U.S. and Soviet diplomats have agreed on a preliminary format for the Geneva summit meeting, which President Reagan intends to use partly as a forum to forcefully question Soviet military and human rights policies, a senior administration official said yesterday.
Reagan and Soviet leader Mikhail Gorbachev are scheduled to conduct the first summit of the Reagan presidency Nov. 19-20 in Geneva. A U.S. official who discussed preparations for the meeting said the two leaders will hold nine hours of formal discussions and spend another two to three hours with each other at meals and receptions.
Under the preliminary plan, the first day would be spent in a general exchange of views. The second day of discussions would be divided into four specific areas of discussion which the official listed as regional issues, bilateral issues, human rights and arms control.
The human rights issue could become a sticking point before the final agenda is decided, officials have acknowledged. It is considered unlikely that the Soviets will agree to describe any agenda item as a discussion of "human rights," even though they recognize that the president may raise the issue on both days of the talks.
The official who discussed summit preparations said that the arms-control discourse comes at a "propitious moment for both sides" because of new U.S. and Soviet weapons systems still in development. He suggested that it would be easier to agree not to deploy new nuclear missiles than to dismantle them once they are deployed.
While the U.S. official did not emphasize the matter yesterday, Reagan has made it clear that he intends to present his proposal for the strategic defense system commonly known as "Star Wars."
While Soviet officials have repeatedly denounced this proposal, Marshal Sergei Akhromeyev, chief of the Soviet general staff, indicated in an authoritative statement in June that the Soviets would accept continued research on Star Wars and might reduce the Soviet nuclear arsenal if Reagan agreed to limit testing and development of the defensive system.
The U.S. official used an eight-letter barnyard expression to describe the value of secondary agreements on trade, cultural, maritime and aviation relations which are likely to come out of a summit meeting. He said "the real telling measure of the meeting" will be determined by whether Reagan and Gorbachev could agree on an agenda for solving major issues between the two superpowers.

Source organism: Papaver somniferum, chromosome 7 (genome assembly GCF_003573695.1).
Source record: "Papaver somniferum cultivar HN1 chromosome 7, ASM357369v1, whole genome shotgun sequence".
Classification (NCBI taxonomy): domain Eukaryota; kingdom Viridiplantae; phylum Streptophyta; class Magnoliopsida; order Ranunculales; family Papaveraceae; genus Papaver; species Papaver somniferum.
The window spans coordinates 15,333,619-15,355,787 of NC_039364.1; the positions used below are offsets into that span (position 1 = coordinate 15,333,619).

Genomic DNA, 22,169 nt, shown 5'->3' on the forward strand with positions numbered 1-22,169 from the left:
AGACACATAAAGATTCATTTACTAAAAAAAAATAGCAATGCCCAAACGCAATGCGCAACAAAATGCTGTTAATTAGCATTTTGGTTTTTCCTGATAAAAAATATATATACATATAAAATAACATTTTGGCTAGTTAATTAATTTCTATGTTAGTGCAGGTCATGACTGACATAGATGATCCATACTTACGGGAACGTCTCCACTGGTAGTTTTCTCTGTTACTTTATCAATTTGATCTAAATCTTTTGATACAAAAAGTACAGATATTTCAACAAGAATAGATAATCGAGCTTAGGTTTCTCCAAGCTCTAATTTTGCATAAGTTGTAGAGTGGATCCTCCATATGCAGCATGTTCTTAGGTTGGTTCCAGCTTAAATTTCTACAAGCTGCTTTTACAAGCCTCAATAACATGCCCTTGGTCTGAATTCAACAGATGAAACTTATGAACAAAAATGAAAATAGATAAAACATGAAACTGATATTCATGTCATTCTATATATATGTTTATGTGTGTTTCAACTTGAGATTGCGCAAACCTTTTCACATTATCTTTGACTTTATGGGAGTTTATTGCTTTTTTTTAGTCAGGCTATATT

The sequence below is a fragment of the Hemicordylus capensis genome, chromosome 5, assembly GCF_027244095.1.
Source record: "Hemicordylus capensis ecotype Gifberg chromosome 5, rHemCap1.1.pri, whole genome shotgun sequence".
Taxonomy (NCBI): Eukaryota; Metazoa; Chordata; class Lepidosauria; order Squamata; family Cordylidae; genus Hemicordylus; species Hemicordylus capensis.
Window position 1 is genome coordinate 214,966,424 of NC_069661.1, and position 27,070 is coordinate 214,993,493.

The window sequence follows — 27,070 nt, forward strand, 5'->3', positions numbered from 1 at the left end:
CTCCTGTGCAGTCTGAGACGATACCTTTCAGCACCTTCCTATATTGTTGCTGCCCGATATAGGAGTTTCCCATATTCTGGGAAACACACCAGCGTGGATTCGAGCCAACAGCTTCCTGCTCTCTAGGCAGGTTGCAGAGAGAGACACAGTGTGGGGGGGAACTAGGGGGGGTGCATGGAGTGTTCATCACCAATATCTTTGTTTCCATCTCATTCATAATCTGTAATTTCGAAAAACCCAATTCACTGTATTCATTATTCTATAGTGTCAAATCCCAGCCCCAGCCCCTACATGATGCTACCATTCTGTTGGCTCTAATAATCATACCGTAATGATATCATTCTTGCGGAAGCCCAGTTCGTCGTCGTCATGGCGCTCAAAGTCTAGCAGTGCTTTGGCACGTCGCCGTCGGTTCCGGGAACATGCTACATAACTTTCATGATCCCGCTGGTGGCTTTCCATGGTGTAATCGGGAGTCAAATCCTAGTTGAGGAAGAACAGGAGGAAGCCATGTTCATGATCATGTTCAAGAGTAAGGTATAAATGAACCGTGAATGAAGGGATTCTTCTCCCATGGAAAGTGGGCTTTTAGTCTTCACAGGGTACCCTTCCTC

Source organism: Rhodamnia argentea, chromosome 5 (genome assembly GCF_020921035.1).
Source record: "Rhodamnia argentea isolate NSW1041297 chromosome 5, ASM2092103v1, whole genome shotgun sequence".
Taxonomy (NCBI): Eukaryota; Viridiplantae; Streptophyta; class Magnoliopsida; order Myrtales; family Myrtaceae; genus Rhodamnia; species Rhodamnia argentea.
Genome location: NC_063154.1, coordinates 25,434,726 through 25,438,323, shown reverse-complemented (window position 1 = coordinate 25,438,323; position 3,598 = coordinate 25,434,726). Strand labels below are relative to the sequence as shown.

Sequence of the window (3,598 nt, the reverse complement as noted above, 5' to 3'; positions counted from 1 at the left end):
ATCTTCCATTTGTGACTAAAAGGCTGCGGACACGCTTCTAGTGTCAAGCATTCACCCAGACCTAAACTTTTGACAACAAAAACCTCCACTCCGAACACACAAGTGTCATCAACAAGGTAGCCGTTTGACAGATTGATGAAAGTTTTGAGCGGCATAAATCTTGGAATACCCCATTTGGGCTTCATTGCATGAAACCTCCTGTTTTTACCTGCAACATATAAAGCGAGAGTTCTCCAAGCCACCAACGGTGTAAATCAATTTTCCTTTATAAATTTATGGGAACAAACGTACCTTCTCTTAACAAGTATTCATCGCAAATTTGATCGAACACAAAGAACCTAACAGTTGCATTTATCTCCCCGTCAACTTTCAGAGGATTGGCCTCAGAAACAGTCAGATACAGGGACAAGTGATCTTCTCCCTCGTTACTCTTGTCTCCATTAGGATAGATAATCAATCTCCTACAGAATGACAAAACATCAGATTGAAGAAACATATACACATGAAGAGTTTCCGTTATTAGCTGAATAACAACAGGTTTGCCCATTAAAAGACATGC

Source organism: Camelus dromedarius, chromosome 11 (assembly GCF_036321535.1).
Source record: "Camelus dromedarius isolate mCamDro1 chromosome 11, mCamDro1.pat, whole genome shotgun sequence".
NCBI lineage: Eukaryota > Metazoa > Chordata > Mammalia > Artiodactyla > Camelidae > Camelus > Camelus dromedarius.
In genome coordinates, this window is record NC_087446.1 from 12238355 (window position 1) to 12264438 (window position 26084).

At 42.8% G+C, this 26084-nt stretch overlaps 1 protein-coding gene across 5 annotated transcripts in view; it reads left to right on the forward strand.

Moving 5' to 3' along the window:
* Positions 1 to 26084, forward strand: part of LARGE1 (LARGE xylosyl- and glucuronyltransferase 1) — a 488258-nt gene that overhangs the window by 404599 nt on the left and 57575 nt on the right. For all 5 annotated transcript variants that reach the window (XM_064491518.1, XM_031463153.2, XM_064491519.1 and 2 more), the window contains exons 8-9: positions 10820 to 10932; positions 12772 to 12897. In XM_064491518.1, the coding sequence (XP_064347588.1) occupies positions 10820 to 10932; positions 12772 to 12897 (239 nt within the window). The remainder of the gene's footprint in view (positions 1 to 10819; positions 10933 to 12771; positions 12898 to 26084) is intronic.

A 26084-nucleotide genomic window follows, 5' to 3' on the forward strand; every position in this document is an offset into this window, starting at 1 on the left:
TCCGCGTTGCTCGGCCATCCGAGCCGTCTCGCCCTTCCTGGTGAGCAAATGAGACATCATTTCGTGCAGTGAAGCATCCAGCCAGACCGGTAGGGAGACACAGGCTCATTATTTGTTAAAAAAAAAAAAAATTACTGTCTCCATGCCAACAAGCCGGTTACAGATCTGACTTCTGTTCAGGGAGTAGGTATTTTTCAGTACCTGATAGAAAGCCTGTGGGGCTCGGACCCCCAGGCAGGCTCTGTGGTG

"That is what he [Reagan] was elected to do -- to set a course that can reduce tensions in the years ahead," the official said. He said that Reagan has emphasized in "very explicit and lengthy" instructions that he wants an "exchange on fundamentals" with Gorbachev.
"He wants to say that we have no hostile intentions to the Soviet Union, that you are a great power, that we don't seek to alter that, that you need not fear the United States trying to to alter, overthrow or fundamentally change your system," the official said.
"That said, we have some misgivings about whether you have the same benign intentions and we want to talk about that. There's Afghanistan. There is generally your policy of not providing for development of developing countries . . . not sending them food for peace or agriculture but weapons.
"This implies that your sense of the [Soviet] revolution is imperialistic, that you're really trying to expand Soviet influence . . . . Why should we not talk about that? Let's talk about weapons. It looks as if you're building beyond any reasonable scale of defense. Tell us how that isn't true."
The U.S. official who described this approach as representing Reagan's views said the president is preparing for the summit by reading basic "foundation pieces" about the Soviets which have been prepared by his national security affairs advisers. Four such articles, each about 10 pages, have been sent him so far. One is titled "The Soviet Union -- Communist, Czarist or Both?" Another is called "The Soviet Psyche." The other two deal with problems of historical and contemporary relations.
Starting in September, when he returns from his California ranch, Reagan will convene principal Cabinet officials and advisers "in intimate settings" and hold weekly meetings in preparation for the summit, the official said.